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Chapter 32

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Department
Economics
Course
ECON 110
Professor
Ian James Cromb
Semester
Winter

Description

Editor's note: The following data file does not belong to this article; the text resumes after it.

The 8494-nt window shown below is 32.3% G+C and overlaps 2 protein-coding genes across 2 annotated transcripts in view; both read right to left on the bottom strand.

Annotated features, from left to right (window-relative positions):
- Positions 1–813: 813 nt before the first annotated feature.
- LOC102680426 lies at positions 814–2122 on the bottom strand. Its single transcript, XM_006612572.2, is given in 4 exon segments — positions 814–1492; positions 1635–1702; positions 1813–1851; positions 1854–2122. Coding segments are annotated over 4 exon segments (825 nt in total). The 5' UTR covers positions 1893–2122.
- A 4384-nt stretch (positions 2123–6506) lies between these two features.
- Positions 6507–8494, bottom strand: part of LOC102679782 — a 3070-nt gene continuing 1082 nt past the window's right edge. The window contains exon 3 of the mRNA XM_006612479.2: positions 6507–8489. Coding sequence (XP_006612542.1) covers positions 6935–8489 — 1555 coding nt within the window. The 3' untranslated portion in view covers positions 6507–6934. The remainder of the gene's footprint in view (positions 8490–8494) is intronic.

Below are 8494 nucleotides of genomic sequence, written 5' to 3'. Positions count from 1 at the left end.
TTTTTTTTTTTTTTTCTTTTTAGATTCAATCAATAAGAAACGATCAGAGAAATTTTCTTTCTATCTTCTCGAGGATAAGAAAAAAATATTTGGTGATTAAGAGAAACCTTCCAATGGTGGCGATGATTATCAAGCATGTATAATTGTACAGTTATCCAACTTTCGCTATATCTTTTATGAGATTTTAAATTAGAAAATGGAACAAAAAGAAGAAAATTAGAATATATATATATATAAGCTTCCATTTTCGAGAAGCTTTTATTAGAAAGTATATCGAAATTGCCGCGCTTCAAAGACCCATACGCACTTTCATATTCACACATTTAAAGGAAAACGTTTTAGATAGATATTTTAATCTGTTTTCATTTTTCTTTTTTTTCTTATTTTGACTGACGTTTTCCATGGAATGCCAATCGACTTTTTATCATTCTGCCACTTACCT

Chapter 32: Government Debt and Deficits Facts and Definitions The Government’s Budget Constraint  Gov’t Expenditure (constraint) = Tax Revenue + Borrowing  Gov’t Expenditure is divided into two categories: purchases of goods and services and interest payments on the outstanding stock of debt (or debt-service payments – i D) o i is the interest rate and D is the stock of gov’t debt  A third category of gov’t spending is transfers to individuals and firms – like before it is included as part of T, the gov’ts net tax revenue  Government constraint can now be written as: (G+ i D) – T = Borrowing  A budget deficit is any shortfall of current revenue below current expenditure o Budget deficit = = (G+ i D) – T  Gov’t debt is the outstanding stock of financial liabilities for the gov’t, equal to the accumulation of past budget deficits  Budget surplus is any excess of current revenue over current expenditure  pay off debt The Primary Budget Deficit  It’s the difference between the gov’t overall budget deficit & its debt-service payments o Primary Budget Deficit = G – T  The primary budget surplus/deficit shows the extent to which tax revenues the gov’ts spending program Two Analytical Issues The Stance of Fiscal Policy  We know that when the gov’t changes their expenditure or taxation it normally leads to a change in the gov’t budget deficit or surplus  However, a the budget deficit can rise/fall even when there is no change in fiscal policy The Budget Deficit Function  This is a relationships that plots, for a given fiscal policy, the gov’t budget deficit as a function of the level of real GDP  For a given set of expenditure and taxation policies, the budget deficit rises as real GDP falls and falls as real GDP rises  people have higher incomes = more tax revenue  An expansionary fiscal policy shifts the function up; contractionary policy shifts it down o Changes in GDP lead to movements along the function The Cyclically Adjusted Deficit (CAD)  This is an estimate of what the gov’t budget deficit would be if real GDP = Y* o An expansionary change in fiscal policy increases the cyclically adjusted deficit o A contractionary change in fiscal policy reduces the cyclically adjusted deficit  During a recession, the CAD will be lower than the actual one because Y < Y* Changes in the Debt-to-GDP Ratio  In order to gauge the importance of gov’t deficits and debt, they should be considered relative to the size of the economy  so we use the Debt-to-GDP Ratio  The equation of finding the change is the debt-to-GDP ratio is: ( ) o d is the debt-to-GDP ratio; x is the gov’ts primary deficit as a percentage of GDP; r is the real interest rate on gov’t bonds; g is the growth rate of real GDP  If r > g, the debt-to-GDP ratio will rise, if opposite, the ratio will fall  If the gov’t has a primary budget deficit (if x is positive), the debt-to-GDP ratio will rise because the gov’t is incurring new debt to finance its program spending The Effects of Government Debt and Deficits  In our model, we assume that an increase in the gov’ts budget deficit leads to a decrease in national saving  reduction in deficit leads to an increase in national saving Do Deficits Crowd out Private Activity? Investment in Closed Economies  Recall from ch. 26: Savings = investment in a closed economy o The only way an economy can save is to accumulate physical capital  Crowding out is the offsetting reduction in private expenditure caused by the rise in interest rates that follows an expansionary fiscal policy o If a gov’t budget deficit leads to a reduction in national saving, real interest rates will rise and private investment will be crowded out Net Exports in Open Economies  If Canadian gov’t increases its budget deficit, the resulting higher interest rates will attract foreigners to Canada’s now higher yielding assets o Need Canadian dollars to buy assets, Canadian dollar appreciates making Canadian goods more expensive relative to those of other countries o Imports increase, and exports drop  rise is deficit = crowding out of net
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